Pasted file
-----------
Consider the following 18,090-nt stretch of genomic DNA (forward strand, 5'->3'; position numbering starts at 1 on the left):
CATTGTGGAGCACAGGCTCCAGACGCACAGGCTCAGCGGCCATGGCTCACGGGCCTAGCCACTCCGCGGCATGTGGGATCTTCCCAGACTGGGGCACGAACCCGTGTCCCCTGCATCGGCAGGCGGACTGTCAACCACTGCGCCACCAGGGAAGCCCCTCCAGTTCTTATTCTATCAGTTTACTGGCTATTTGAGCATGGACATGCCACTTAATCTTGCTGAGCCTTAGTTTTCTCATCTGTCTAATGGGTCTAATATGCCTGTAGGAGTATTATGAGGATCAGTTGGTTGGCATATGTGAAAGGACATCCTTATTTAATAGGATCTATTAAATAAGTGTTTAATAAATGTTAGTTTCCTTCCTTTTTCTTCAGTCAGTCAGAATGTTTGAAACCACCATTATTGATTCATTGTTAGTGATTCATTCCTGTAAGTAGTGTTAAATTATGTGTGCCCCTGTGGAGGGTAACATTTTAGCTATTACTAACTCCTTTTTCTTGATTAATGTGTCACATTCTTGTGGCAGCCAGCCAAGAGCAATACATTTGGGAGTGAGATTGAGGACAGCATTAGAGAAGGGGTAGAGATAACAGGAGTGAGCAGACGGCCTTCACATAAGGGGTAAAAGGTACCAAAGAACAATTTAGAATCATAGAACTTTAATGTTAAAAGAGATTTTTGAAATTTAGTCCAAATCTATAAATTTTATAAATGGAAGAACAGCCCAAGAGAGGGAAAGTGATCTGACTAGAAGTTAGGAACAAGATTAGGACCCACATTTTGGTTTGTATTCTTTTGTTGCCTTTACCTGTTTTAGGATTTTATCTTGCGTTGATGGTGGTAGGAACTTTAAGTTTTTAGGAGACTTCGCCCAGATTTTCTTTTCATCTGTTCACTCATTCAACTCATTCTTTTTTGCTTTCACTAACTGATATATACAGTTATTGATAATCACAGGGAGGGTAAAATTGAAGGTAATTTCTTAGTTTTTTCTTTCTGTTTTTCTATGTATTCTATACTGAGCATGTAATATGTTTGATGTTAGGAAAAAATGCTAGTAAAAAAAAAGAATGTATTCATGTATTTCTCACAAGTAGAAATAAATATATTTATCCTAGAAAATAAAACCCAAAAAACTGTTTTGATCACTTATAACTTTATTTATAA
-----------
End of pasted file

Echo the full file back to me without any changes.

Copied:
Consider the following 18,090-nt stretch of genomic DNA (forward strand, 5'->3'; position numbering starts at 1 on the left):
CATTGTGGAGCACAGGCTCCAGACGCACAGGCTCAGCGGCCATGGCTCACGGGCCTAGCCACTCCGCGGCATGTGGGATCTTCCCAGACTGGGGCACGAACCCGTGTCCCCTGCATCGGCAGGCGGACTGTCAACCACTGCGCCACCAGGGAAGCCCCTCCAGTTCTTATTCTATCAGTTTACTGGCTATTTGAGCATGGACATGCCACTTAATCTTGCTGAGCCTTAGTTTTCTCATCTGTCTAATGGGTCTAATATGCCTGTAGGAGTATTATGAGGATCAGTTGGTTGGCATATGTGAAAGGACATCCTTATTTAATAGGATCTATTAAATAAGTGTTTAATAAATGTTAGTTTCCTTCCTTTTTCTTCAGTCAGTCAGAATGTTTGAAACCACCATTATTGATTCATTGTTAGTGATTCATTCCTGTAAGTAGTGTTAAATTATGTGTGCCCCTGTGGAGGGTAACATTTTAGCTATTACTAACTCCTTTTTCTTGATTAATGTGTCACATTCTTGTGGCAGCCAGCCAAGAGCAATACATTTGGGAGTGAGATTGAGGACAGCATTAGAGAAGGGGTAGAGATAACAGGAGTGAGCAGACGGCCTTCACATAAGGGGTAAAAGGTACCAAAGAACAATTTAGAATCATAGAACTTTAATGTTAAAAGAGATTTTTGAAATTTAGTCCAAATCTATAAATTTTATAAATGGAAGAACAGCCCAAGAGAGGGAAAGTGATCTGACTAGAAGTTAGGAACAAGATTAGGACCCACATTTTGGTTTGTATTCTTTTGTTGCCTTTACCTGTTTTAGGATTTTATCTTGCGTTGATGGTGGTAGGAACTTTAAGTTTTTAGGAGACTTCGCCCAGATTTTCTTTTCATCTGTTCACTCATTCAACTCATTCTTTTTTGCTTTCACTAACTGATATATACAGTTATTGATAATCACAGGGAGGGTAAAATTGAAGGTAATTTCTTAGTTTTTTCTTTCTGTTTTTCTATGTATTCTATACTGAGCATGTAATATGTTTGATGTTAGGAAAAAATGCTAGTAAAAAAAAAGAATGTATTCATGTATTTCTCACAAGTAGAAATAAATATATTTATCCTAGAAAATAAAACCCAAAAAACTGTTTTGATCACTTATAACTTTATTTATAA